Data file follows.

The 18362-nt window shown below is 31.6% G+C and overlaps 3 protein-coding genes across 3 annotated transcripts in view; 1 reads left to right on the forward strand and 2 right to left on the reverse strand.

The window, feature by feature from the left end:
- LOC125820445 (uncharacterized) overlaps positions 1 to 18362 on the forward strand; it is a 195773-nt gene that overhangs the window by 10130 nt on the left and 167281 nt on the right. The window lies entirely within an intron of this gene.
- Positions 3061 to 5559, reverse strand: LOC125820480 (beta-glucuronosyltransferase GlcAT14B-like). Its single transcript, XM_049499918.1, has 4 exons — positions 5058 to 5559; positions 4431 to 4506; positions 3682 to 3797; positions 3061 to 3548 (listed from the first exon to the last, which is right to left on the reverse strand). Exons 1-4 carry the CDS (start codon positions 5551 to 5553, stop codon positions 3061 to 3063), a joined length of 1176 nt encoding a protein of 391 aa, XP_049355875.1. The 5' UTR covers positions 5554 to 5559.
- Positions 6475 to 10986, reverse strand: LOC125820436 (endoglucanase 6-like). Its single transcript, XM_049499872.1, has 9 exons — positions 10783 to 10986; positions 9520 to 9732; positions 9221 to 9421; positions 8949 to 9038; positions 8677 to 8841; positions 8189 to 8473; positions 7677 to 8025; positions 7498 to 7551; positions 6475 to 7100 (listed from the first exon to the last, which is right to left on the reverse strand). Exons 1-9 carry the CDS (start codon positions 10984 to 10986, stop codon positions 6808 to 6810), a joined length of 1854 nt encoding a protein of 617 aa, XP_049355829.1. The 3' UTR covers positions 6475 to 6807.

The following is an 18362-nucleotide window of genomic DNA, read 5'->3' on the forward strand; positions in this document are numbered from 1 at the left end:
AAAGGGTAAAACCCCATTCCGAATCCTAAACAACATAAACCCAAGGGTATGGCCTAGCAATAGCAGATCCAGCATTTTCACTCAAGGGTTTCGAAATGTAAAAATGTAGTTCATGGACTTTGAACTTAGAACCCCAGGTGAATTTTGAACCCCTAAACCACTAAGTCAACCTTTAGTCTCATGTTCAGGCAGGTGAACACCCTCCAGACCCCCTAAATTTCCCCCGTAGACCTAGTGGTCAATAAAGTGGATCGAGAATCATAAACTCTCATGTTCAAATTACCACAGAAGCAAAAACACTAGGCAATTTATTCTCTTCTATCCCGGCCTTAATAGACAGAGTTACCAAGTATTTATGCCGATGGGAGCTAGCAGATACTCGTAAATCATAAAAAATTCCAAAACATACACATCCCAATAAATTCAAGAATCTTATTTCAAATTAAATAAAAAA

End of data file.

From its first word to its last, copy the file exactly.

The 18362-nt window shown below is 31.6% G+C and overlaps 3 protein-coding genes across 3 annotated transcripts in view; 1 reads left to right on the forward strand and 2 right to left on the reverse strand.

The window, feature by feature from the left end:
- LOC125820445 (uncharacterized) overlaps positions 1 to 18362 on the forward strand; it is a 195773-nt gene that overhangs the window by 10130 nt on the left and 167281 nt on the right. The window lies entirely within an intron of this gene.
- Positions 3061 to 5559, reverse strand: LOC125820480 (beta-glucuronosyltransferase GlcAT14B-like). Its single transcript, XM_049499918.1, has 4 exons — positions 5058 to 5559; positions 4431 to 4506; positions 3682 to 3797; positions 3061 to 3548 (listed from the first exon to the last, which is right to left on the reverse strand). Exons 1-4 carry the CDS (start codon positions 5551 to 5553, stop codon positions 3061 to 3063), a joined length of 1176 nt encoding a protein of 391 aa, XP_049355875.1. The 5' UTR covers positions 5554 to 5559.
- Positions 6475 to 10986, reverse strand: LOC125820436 (endoglucanase 6-like). Its single transcript, XM_049499872.1, has 9 exons — positions 10783 to 10986; positions 9520 to 9732; positions 9221 to 9421; positions 8949 to 9038; positions 8677 to 8841; positions 8189 to 8473; positions 7677 to 8025; positions 7498 to 7551; positions 6475 to 7100 (listed from the first exon to the last, which is right to left on the reverse strand). Exons 1-9 carry the CDS (start codon positions 10984 to 10986, stop codon positions 6808 to 6810), a joined length of 1854 nt encoding a protein of 617 aa, XP_049355829.1. The 3' UTR covers positions 6475 to 6807.

The following is an 18362-nucleotide window of genomic DNA, read 5'->3' on the forward strand; positions in this document are numbered from 1 at the left end:
AAAGGGTAAAACCCCATTCCGAATCCTAAACAACATAAACCCAAGGGTATGGCCTAGCAATAGCAGATCCAGCATTTTCACTCAAGGGTTTCGAAATGTAAAAATGTAGTTCATGGACTTTGAACTTAGAACCCCAGGTGAATTTTGAACCCCTAAACCACTAAGTCAACCTTTAGTCTCATGTTCAGGCAGGTGAACACCCTCCAGACCCCCTAAATTTCCCCCGTAGACCTAGTGGTCAATAAAGTGGATCGAGAATCATAAACTCTCATGTTCAAATTACCACAGAAGCAAAAACACTAGGCAATTTATTCTCTTCTATCCCGGCCTTAATAGACAGAGTTACCAAGTATTTATGCCGATGGGAGCTAGCAGATACTCGTAAATCATAAAAAATTCCAAAACATACACATCCCAATAAATTCAAGAATCTTATTTCAAATTAAATAAAAAA